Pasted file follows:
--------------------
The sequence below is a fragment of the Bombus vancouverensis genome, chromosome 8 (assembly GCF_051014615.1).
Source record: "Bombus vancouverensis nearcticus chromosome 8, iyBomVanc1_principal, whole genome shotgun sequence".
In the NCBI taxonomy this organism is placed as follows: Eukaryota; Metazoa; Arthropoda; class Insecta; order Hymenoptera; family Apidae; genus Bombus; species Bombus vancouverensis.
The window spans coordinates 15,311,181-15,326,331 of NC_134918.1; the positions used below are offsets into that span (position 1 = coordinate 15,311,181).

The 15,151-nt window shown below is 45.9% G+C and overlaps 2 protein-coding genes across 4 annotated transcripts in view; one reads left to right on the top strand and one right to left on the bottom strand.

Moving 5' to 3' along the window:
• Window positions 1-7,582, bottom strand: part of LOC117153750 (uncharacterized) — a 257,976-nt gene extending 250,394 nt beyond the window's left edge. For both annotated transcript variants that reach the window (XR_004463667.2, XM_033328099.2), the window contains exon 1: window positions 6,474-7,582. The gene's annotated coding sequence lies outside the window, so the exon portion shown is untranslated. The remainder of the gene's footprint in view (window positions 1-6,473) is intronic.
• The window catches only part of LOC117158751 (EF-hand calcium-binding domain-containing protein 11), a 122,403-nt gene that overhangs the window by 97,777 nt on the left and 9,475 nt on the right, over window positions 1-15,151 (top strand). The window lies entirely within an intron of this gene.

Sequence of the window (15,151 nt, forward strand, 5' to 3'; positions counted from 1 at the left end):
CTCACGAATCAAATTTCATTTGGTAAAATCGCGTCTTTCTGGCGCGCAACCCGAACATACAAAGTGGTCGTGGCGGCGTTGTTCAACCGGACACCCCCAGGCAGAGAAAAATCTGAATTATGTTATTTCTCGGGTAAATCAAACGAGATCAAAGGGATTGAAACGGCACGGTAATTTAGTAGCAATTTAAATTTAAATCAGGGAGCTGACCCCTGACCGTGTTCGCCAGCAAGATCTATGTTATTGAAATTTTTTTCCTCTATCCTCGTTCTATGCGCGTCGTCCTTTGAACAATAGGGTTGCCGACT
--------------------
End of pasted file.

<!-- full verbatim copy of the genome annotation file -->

The sequence below is a fragment of the Bombus vancouverensis genome, chromosome 8 (assembly GCF_051014615.1).
Source record: "Bombus vancouverensis nearcticus chromosome 8, iyBomVanc1_principal, whole genome shotgun sequence".
In the NCBI taxonomy this organism is placed as follows: Eukaryota; Metazoa; Arthropoda; class Insecta; order Hymenoptera; family Apidae; genus Bombus; species Bombus vancouverensis.
The window spans coordinates 15,311,181-15,326,331 of NC_134918.1; the positions used below are offsets into that span (position 1 = coordinate 15,311,181).

The 15,151-nt window shown below is 45.9% G+C and overlaps 2 protein-coding genes across 4 annotated transcripts in view; one reads left to right on the top strand and one right to left on the bottom strand.

Moving 5' to 3' along the window:
• Window positions 1-7,582, bottom strand: part of LOC117153750 (uncharacterized) — a 257,976-nt gene extending 250,394 nt beyond the window's left edge. For both annotated transcript variants that reach the window (XR_004463667.2, XM_033328099.2), the window contains exon 1: window positions 6,474-7,582. The gene's annotated coding sequence lies outside the window, so the exon portion shown is untranslated. The remainder of the gene's footprint in view (window positions 1-6,473) is intronic.
• The window catches only part of LOC117158751 (EF-hand calcium-binding domain-containing protein 11), a 122,403-nt gene that overhangs the window by 97,777 nt on the left and 9,475 nt on the right, over window positions 1-15,151 (top strand). The window lies entirely within an intron of this gene.

Sequence of the window (15,151 nt, forward strand, 5' to 3'; positions counted from 1 at the left end):
CTCACGAATCAAATTTCATTTGGTAAAATCGCGTCTTTCTGGCGCGCAACCCGAACATACAAAGTGGTCGTGGCGGCGTTGTTCAACCGGACACCCCCAGGCAGAGAAAAATCTGAATTATGTTATTTCTCGGGTAAATCAAACGAGATCAAAGGGATTGAAACGGCACGGTAATTTAGTAGCAATTTAAATTTAAATCAGGGAGCTGACCCCTGACCGTGTTCGCCAGCAAGATCTATGTTATTGAAATTTTTTTCCTCTATCCTCGTTCTATGCGCGTCGTCCTTTGAACAATAGGGTTGCCGACT